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Effect of vegetable oils with different fatty acid composition on high-fat diet-induced obesity and colon inflammation

  • Thomas, Shalom Sara (Department of Food Science and Human Nutrition, Jeonbuk National University) ;
  • Cha, Youn-Soo (Department of Food Science and Human Nutrition, Jeonbuk National University) ;
  • Kim, Kyung-Ah (Department of Food and Nutrition, Chungnam National University)
  • Received : 2020.02.25
  • Accepted : 2020.05.04
  • Published : 2020.10.01

Abstract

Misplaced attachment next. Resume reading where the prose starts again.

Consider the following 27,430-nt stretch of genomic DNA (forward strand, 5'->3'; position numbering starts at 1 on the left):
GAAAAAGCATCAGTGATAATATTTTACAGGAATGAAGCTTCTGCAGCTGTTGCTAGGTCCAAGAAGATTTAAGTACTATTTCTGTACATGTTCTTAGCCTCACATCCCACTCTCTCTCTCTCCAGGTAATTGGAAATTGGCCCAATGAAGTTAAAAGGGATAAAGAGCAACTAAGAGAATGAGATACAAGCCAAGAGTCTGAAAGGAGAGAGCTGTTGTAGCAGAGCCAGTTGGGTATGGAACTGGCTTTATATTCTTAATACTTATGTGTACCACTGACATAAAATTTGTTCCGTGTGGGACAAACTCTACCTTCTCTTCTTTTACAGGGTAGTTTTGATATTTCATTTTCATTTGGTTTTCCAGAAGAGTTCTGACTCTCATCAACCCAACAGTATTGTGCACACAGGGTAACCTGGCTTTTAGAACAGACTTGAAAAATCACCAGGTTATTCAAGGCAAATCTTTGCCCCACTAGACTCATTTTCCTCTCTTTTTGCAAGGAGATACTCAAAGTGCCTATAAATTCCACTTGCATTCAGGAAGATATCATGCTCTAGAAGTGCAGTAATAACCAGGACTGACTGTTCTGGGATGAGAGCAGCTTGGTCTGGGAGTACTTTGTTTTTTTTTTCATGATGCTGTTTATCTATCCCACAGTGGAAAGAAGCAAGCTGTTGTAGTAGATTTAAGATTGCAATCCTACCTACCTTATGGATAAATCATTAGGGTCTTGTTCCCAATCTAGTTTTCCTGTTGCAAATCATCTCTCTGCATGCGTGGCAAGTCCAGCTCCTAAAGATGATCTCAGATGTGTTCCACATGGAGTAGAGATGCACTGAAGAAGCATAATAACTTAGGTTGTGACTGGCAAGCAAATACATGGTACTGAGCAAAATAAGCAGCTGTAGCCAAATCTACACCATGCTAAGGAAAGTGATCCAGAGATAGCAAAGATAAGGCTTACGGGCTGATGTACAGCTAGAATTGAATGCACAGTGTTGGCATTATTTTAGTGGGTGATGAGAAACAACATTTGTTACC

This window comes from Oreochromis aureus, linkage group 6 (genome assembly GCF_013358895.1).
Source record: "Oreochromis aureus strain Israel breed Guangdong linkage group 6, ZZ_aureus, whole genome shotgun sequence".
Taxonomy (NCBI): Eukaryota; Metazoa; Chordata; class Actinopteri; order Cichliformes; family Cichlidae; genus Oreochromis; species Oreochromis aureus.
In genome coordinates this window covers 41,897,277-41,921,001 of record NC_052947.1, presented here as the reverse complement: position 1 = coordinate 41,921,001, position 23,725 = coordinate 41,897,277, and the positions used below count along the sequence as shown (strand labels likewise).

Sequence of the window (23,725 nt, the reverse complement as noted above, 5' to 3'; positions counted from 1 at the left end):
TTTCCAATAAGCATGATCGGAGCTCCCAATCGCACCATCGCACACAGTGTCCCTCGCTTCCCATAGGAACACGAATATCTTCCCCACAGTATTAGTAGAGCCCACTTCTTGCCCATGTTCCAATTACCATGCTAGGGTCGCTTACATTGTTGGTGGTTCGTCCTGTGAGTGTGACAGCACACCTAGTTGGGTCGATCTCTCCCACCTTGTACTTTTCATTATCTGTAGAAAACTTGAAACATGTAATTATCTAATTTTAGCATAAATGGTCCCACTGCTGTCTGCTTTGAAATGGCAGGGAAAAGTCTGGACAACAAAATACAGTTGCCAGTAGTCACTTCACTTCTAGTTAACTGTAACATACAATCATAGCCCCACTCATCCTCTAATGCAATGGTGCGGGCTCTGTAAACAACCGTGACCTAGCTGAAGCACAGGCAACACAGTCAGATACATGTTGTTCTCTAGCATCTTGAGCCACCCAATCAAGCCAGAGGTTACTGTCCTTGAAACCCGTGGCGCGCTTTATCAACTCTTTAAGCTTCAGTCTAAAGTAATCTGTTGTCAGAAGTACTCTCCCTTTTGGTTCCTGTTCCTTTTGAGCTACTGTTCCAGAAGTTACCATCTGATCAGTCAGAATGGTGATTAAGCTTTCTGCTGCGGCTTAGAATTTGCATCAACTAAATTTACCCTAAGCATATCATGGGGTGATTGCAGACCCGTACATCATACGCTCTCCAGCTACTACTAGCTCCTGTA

BACKGROUND/OBJECTIVES: Different fatty acids exert different health benefits. This study investigated the potential protective effects of perilla, olive, and safflower oils on high-fat diet-induced obesity and colon inflammation. MATERIALS/METHODS: Five-week old, C57BL/6J mice were assigned to 5 groups: low-fat diet (LFD), high-fat diet (HFD) and high-fat diet supplemented with-perilla oil (HPO), olive oil (HOO), and safflower oil (HSO). After 16 weeks of the experimental period, the mice were sacrificed, and blood and tissues were collected. The serum was analyzed for obesity- and inflammation-related biomarkers. Gene expression of the biomarkers in the liver, adipose tissue, and colon tissue was analyzed. Micro-computed tomography (CT) analysis was performed one week before sacrifice. RESULTS: Treatment with all the three oils significantly improved obesity-induced increases in body weight, liver weight, and epididymal fat weight as well as serum triglyceride and leptin levels. Treatment with perilla oil (PO) and safflower oil (SO) increased adiponectin levels. The micro-CT analysis revealed that PO and SO reduced abdominal fat volume considerably. The mRNA expression of lipogenic genes was reduced in all the three oilsupplemented groups and PO upregulated lipid oxidation in the liver. Supplementation of oils improved macroscopic score, increased colon length, and decreased serum endotoxin and proinflammatory cytokine levels in the colon. The abundance of Bifidobacteria was increased and that of Enterobacteriaceae was reduced in the PO-supplemented group. All three oils reduced proinflammatory cytokine levels, as indicated by the mRNA expression. In addition, PO increased the expression of tight junction proteins. CONCLUSIONS: Taken together, our data indicate that the three oils exert similar anti-obesity effects. Interestingly, compared with olive oil and SO, PO provides better protection against high-fat diet-induced colon inflammation, suggesting that PO consumption helps manage inflammation-related diseases and provides omega-3 fatty acids needed by the body.

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